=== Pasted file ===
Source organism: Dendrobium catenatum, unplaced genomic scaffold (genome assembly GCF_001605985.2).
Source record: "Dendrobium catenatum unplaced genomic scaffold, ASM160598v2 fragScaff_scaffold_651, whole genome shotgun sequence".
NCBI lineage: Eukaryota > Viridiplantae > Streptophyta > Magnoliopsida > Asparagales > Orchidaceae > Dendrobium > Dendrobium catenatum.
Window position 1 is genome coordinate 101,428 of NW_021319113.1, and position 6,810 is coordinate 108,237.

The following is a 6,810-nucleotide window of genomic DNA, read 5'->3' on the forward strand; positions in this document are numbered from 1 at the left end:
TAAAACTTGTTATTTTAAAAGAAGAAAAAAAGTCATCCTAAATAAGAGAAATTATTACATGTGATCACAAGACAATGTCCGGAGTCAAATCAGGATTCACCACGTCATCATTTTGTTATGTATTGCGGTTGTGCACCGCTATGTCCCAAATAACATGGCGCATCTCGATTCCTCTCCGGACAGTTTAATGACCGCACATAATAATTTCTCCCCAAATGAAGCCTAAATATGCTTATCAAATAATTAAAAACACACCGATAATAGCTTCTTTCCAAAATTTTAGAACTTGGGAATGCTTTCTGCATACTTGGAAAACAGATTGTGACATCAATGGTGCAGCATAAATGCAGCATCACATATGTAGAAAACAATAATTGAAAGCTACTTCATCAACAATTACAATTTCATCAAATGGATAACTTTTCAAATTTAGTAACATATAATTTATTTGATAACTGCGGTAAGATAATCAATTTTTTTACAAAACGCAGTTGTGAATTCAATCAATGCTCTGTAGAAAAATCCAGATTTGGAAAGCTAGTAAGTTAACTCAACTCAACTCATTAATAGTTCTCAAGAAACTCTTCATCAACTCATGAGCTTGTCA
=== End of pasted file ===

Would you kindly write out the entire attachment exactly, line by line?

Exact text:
Source organism: Dendrobium catenatum, unplaced genomic scaffold (genome assembly GCF_001605985.2).
Source record: "Dendrobium catenatum unplaced genomic scaffold, ASM160598v2 fragScaff_scaffold_651, whole genome shotgun sequence".
NCBI lineage: Eukaryota > Viridiplantae > Streptophyta > Magnoliopsida > Asparagales > Orchidaceae > Dendrobium > Dendrobium catenatum.
Window position 1 is genome coordinate 101,428 of NW_021319113.1, and position 6,810 is coordinate 108,237.

The following is a 6,810-nucleotide window of genomic DNA, read 5'->3' on the forward strand; positions in this document are numbered from 1 at the left end:
TAAAACTTGTTATTTTAAAAGAAGAAAAAAAGTCATCCTAAATAAGAGAAATTATTACATGTGATCACAAGACAATGTCCGGAGTCAAATCAGGATTCACCACGTCATCATTTTGTTATGTATTGCGGTTGTGCACCGCTATGTCCCAAATAACATGGCGCATCTCGATTCCTCTCCGGACAGTTTAATGACCGCACATAATAATTTCTCCCCAAATGAAGCCTAAATATGCTTATCAAATAATTAAAAACACACCGATAATAGCTTCTTTCCAAAATTTTAGAACTTGGGAATGCTTTCTGCATACTTGGAAAACAGATTGTGACATCAATGGTGCAGCATAAATGCAGCATCACATATGTAGAAAACAATAATTGAAAGCTACTTCATCAACAATTACAATTTCATCAAATGGATAACTTTTCAAATTTAGTAACATATAATTTATTTGATAACTGCGGTAAGATAATCAATTTTTTTACAAAACGCAGTTGTGAATTCAATCAATGCTCTGTAGAAAAATCCAGATTTGGAAAGCTAGTAAGTTAACTCAACTCAACTCATTAATAGTTCTCAAGAAACTCTTCATCAACTCATGAGCTTGTCA